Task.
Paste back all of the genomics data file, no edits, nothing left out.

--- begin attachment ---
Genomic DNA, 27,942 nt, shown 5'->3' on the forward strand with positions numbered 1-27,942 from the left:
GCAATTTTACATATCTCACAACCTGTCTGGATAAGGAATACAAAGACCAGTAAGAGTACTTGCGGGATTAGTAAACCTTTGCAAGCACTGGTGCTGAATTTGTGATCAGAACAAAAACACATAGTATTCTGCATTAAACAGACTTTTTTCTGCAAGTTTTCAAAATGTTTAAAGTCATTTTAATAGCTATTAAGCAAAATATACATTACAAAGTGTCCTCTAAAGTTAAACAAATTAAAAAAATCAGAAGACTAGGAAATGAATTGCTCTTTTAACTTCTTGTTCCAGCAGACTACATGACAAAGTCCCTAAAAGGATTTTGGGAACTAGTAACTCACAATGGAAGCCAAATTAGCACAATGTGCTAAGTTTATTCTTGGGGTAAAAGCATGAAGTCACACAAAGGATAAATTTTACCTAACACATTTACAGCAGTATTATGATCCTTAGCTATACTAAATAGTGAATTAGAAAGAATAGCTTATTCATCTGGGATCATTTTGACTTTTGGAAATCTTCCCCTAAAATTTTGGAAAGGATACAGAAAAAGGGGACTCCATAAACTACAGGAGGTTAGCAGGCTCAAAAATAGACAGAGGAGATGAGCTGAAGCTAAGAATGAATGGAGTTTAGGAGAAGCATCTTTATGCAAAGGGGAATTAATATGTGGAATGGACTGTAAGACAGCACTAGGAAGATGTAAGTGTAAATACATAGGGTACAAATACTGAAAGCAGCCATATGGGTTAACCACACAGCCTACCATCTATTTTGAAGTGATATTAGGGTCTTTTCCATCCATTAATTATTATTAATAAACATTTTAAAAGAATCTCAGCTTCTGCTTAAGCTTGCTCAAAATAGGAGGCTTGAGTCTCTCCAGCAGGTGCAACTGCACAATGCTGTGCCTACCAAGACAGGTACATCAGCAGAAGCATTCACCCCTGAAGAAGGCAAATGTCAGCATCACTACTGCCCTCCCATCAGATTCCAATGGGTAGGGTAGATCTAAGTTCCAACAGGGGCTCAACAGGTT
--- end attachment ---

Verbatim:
Genomic DNA, 27,942 nt, shown 5'->3' on the forward strand with positions numbered 1-27,942 from the left:
GCAATTTTACATATCTCACAACCTGTCTGGATAAGGAATACAAAGACCAGTAAGAGTACTTGCGGGATTAGTAAACCTTTGCAAGCACTGGTGCTGAATTTGTGATCAGAACAAAAACACATAGTATTCTGCATTAAACAGACTTTTTTCTGCAAGTTTTCAAAATGTTTAAAGTCATTTTAATAGCTATTAAGCAAAATATACATTACAAAGTGTCCTCTAAAGTTAAACAAATTAAAAAAATCAGAAGACTAGGAAATGAATTGCTCTTTTAACTTCTTGTTCCAGCAGACTACATGACAAAGTCCCTAAAAGGATTTTGGGAACTAGTAACTCACAATGGAAGCCAAATTAGCACAATGTGCTAAGTTTATTCTTGGGGTAAAAGCATGAAGTCACACAAAGGATAAATTTTACCTAACACATTTACAGCAGTATTATGATCCTTAGCTATACTAAATAGTGAATTAGAAAGAATAGCTTATTCATCTGGGATCATTTTGACTTTTGGAAATCTTCCCCTAAAATTTTGGAAAGGATACAGAAAAAGGGGACTCCATAAACTACAGGAGGTTAGCAGGCTCAAAAATAGACAGAGGAGATGAGCTGAAGCTAAGAATGAATGGAGTTTAGGAGAAGCATCTTTATGCAAAGGGGAATTAATATGTGGAATGGACTGTAAGACAGCACTAGGAAGATGTAAGTGTAAATACATAGGGTACAAATACTGAAAGCAGCCATATGGGTTAACCACACAGCCTACCATCTATTTTGAAGTGATATTAGGGTCTTTTCCATCCATTAATTATTATTAATAAACATTTTAAAAGAATCTCAGCTTCTGCTTAAGCTTGCTCAAAATAGGAGGCTTGAGTCTCTCCAGCAGGTGCAACTGCACAATGCTGTGCCTACCAAGACAGGTACATCAGCAGAAGCATTCACCCCTGAAGAAGGCAAATGTCAGCATCACTACTGCCCTCCCATCAGATTCCAATGGGTAGGGTAGATCTAAGTTCCAACAGGGGCTCAACAGGTT